Racist, and more! Before the 1970s, most kids with disabilities were basically told to fuck off by their school districts, and change was -- and continues to be -- slow. Some of the "schools were so much better when I was a kid" ranting is from people who mean, even subconsciously, "schools were better when I didn't have to see people with disabilities on a daily basis."
posted by The corpse in the library at 1:43 PM on June 18, 2016


There are a few different things that will help you direct your research. One is narrowing it down to a specific region or urban area. Education is largely governed by a mixture of state and local governmental structures, which means that it can be hard to find things about "education" in the US that aren't at a very wide level of generality.

Once you read more about a certain city's schools, you can then expand out a little bit to find connections in the region that might indicate broader trends. Or you can look at national legislation or national zeitgeist-y things that you get curious about when you see the local reactions to national occurrences.

You might want to go to the library and ask for help with the Lexis database for newspapers -- doing a search for something like "voucher" would bring up all kinds of interesting discussion in news articles, opinion articles, and letters to the editor, and give you an idea of the zeitgeist. Google News can help with this as well, of course.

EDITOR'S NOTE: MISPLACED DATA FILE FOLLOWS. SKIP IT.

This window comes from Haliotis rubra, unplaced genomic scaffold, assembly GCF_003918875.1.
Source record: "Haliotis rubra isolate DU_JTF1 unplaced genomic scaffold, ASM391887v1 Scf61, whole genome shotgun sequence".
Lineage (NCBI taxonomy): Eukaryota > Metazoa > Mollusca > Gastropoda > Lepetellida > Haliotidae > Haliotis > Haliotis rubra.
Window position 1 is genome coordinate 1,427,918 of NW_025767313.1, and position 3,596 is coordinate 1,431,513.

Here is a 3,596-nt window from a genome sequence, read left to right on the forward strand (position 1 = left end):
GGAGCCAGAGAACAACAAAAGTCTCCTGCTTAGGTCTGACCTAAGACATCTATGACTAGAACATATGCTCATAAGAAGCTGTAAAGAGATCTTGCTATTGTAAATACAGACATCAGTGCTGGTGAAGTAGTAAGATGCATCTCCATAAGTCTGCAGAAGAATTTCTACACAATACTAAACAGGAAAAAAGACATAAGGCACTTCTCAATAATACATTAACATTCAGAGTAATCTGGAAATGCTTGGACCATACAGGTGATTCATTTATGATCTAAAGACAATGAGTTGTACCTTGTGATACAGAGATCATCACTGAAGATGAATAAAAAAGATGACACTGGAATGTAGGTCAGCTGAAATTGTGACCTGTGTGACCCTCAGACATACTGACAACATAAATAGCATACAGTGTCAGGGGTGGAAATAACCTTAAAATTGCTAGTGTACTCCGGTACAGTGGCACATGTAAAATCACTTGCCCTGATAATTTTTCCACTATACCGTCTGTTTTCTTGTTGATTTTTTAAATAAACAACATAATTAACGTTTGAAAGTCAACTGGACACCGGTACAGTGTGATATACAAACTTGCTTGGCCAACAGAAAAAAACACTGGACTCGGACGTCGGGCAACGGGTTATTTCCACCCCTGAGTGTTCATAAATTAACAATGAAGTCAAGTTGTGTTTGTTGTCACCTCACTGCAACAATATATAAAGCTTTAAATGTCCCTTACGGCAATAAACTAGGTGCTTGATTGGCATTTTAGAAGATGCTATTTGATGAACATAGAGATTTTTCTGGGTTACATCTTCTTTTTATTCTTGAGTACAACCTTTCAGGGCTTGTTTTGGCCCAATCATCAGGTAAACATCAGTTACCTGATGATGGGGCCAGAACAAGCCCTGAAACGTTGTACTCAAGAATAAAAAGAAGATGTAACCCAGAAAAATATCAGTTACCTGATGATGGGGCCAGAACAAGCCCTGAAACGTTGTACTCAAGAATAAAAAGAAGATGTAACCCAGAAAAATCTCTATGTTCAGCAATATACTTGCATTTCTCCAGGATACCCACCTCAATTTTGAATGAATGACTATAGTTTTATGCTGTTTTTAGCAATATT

posted by internet fraud detective squad, station number 9 at 2:38 PM on June 18, 2016


To be more general, the issue here is that you don't know what you're looking for. It sounds like that is happening because you need much more background knowledge. With more background knowledge, you can contextualize your intuitions and use them to produce useful research questions.

Good luck!
posted by internet fraud detective squad, station number 9 at 2:42 PM on June 18, 2016


A further point might be that your question begs the question a bit. For example --

"When did upwardly mobile people start sneering at urban public school districts, or assuming that attending a public school was innately worse than being privately educated? "